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Everyone who eats knows that the grocery bill is climbing higher and higher, but is there an upside of inflation and rising food prices? There might be a silver lining with better opportunities for local food producers.

Over the last several years, food prices have tracked ever upwards. In 2022, food was even more expensive than in 2020 and 2021. Costs for all food categories increased between 9.5% to 10.5%, and the price of food purchased for home consumption skyrocketed by 12%. For 2023, the USDA is predicting continuing price increases somewhere between 3.5% to 5%.

Traditionally, pricing is the biggest hurdle to local-food grocery sales. When selling direct-to-consumer, producers capture the full retail value of their product. But for grocery store sales, producers must offer a wholesale pricing discount that gives the store enough resell margin to make the transaction profitable. Wholesale pricing margins vary between products but typically range from 20 % to 50% off a producer’s direct-to-consumer retail price.

Developing wholesale pricing competitive with giant international food producers while still maintaining profitability can be difficult for small producers with limited volumes. But with inflation and rising food prices, the price gap between local versus food distributed via the conventional supply chain typically shrinks, meaning new opportunities for local food producers to take a slice of the wholesale grocery market without underscoring their profitability.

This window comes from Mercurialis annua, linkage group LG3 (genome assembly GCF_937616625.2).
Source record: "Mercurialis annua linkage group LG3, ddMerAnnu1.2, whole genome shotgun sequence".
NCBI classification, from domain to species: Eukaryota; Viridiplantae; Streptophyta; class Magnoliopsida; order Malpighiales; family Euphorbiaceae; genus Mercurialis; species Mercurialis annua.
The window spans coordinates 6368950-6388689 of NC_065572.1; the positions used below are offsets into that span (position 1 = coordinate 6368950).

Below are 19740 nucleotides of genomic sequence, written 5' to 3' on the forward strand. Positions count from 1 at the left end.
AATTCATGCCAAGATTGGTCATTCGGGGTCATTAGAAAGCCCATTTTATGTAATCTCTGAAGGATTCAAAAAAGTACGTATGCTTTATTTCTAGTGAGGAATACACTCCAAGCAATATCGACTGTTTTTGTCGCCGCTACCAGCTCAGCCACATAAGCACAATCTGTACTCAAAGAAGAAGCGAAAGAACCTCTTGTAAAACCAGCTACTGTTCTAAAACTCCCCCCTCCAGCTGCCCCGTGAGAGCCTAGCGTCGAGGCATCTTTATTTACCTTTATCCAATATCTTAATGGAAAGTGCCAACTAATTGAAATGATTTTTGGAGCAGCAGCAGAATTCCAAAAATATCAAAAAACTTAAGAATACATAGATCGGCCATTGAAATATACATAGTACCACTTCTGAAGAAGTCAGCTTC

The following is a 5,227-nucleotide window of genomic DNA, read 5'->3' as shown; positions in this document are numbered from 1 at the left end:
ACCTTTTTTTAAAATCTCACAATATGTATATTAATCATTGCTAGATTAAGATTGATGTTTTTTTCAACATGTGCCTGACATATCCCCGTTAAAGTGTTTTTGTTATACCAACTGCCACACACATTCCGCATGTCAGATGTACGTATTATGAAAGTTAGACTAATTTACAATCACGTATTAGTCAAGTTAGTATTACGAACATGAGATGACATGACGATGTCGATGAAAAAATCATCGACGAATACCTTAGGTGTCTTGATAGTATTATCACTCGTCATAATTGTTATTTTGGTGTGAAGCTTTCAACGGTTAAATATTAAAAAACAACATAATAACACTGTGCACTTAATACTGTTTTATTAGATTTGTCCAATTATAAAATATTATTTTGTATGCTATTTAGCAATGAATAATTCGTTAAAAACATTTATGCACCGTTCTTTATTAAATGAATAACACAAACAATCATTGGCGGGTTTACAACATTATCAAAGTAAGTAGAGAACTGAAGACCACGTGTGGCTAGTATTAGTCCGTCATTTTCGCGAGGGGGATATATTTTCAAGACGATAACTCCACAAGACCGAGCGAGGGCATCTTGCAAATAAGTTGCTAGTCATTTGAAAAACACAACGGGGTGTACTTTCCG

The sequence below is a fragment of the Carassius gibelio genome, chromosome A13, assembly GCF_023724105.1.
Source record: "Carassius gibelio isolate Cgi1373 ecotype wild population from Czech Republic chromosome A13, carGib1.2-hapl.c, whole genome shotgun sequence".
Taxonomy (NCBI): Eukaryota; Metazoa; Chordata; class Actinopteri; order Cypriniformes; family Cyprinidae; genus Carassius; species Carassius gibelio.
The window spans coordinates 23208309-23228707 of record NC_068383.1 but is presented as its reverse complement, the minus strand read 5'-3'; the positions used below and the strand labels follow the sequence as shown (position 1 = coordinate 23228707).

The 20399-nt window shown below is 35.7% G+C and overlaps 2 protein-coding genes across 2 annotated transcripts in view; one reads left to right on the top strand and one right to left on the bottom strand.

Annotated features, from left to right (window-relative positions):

Local producers may be uniquely positioned to offer a comparable price point for their product and get shelf space at the store. If you are a producer, and considering selling your product wholesale, check out our “Guide to Selling Your Farm Produce Wholesale.”

But, if you are ready to take the next step and approach a grocery store buyer, what do you need to know first?

6 Key Things to Successfully Sell Local Food to a Grocery Store

#1 Bigger Isn’t Necessarily Better

Working with large chains like Whole Foods, Krogers or Wegmans is tempting, but frequently the best opportunities for local food producers are with smaller regionally-focused grocery chains or independent grocers.

The big stores come with big supply chains and big requirements. That means they have less motivation and flexibility to work with smaller producers. In addition, they may have onerous requirements to sell to them, like specialized packaging or required food safety audits. They also typically have more frequent staff turnover, making it hard to establish a long-term relationship with the primary buyer.

Smaller chains and independent grocers typically have more flexibility and incentive to want to feature local food and local farmers. So even if your eventual goal is to sell to a large chain, working with smaller and independent grocers is an excellent way to develop best practices for grocery store sales before taking steps to go bigger.

#2 Make it Easy

Grocery store buyers are busy! If it is easy and convenient for them to buy from you, they are more likely to do so.